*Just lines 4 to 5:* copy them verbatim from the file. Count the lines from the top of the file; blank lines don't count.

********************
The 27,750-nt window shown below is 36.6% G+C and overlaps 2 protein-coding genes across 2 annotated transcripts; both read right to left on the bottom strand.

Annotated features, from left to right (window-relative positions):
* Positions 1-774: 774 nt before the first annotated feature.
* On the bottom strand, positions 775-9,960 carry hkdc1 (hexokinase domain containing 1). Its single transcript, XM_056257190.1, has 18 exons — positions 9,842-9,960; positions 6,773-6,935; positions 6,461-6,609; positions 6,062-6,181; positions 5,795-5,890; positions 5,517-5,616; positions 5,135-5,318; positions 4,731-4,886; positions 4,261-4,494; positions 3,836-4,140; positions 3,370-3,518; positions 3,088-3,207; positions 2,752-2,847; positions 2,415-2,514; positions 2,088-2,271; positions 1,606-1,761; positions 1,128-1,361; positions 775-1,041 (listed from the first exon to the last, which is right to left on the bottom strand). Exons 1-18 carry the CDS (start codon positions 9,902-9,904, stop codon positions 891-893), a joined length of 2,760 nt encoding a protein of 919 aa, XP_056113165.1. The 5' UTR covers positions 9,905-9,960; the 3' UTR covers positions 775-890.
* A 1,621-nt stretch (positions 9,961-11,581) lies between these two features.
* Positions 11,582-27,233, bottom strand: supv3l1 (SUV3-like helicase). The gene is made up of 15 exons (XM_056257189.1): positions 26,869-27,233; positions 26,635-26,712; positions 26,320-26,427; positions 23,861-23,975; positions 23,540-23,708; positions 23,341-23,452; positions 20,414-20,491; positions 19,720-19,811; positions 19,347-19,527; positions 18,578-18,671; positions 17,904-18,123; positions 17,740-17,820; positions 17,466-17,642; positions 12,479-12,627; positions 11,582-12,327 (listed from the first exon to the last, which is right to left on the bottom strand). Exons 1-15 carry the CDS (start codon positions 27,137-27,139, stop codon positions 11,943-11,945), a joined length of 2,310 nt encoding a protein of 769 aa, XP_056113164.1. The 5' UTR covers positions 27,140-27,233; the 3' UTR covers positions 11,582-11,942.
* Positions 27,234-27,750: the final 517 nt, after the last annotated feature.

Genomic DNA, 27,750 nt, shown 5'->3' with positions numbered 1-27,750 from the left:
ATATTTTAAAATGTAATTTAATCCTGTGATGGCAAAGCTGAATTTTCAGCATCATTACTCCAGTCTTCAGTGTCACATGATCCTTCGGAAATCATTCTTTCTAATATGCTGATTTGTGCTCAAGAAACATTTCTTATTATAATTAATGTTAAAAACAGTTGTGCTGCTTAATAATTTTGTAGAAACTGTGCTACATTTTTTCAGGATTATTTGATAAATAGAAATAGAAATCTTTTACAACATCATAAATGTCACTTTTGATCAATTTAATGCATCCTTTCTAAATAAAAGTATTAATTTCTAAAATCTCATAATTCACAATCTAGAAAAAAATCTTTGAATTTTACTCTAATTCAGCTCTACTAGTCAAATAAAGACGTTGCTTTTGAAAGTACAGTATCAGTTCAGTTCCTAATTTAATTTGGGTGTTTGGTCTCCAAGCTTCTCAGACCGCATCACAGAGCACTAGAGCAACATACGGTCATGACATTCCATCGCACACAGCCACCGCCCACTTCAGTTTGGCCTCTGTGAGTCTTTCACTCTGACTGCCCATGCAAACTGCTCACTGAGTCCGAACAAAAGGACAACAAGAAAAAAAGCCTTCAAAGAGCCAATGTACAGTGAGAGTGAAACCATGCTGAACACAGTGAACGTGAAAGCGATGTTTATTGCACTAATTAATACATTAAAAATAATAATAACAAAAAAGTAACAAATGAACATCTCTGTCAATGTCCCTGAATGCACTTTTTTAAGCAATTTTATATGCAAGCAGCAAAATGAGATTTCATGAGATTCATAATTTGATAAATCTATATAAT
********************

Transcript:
* On the bottom strand, positions 775-9,960 carry hkdc1 (hexokinase domain containing 1). Its single transcript, XM_056257190.1, has 18 exons — positions 9,842-9,960; positions 6,773-6,935; positions 6,461-6,609; positions 6,062-6,181; positions 5,795-5,890; positions 5,517-5,616; positions 5,135-5,318; positions 4,731-4,886; positions 4,261-4,494; positions 3,836-4,140; positions 3,370-3,518; positions 3,088-3,207; positions 2,752-2,847; positions 2,415-2,514; positions 2,088-2,271; positions 1,606-1,761; positions 1,128-1,361; positions 775-1,041 (listed from the first exon to the last, which is right to left on the bottom strand). Exons 1-18 carry the CDS (start codon positions 9,902-9,904, stop codon positions 891-893), a joined length of 2,760 nt encoding a protein of 919 aa, XP_056113165.1. The 5' UTR covers positions 9,905-9,960; the 3' UTR covers positions 775-890.
* A 1,621-nt stretch (positions 9,961-11,581) lies between these two features.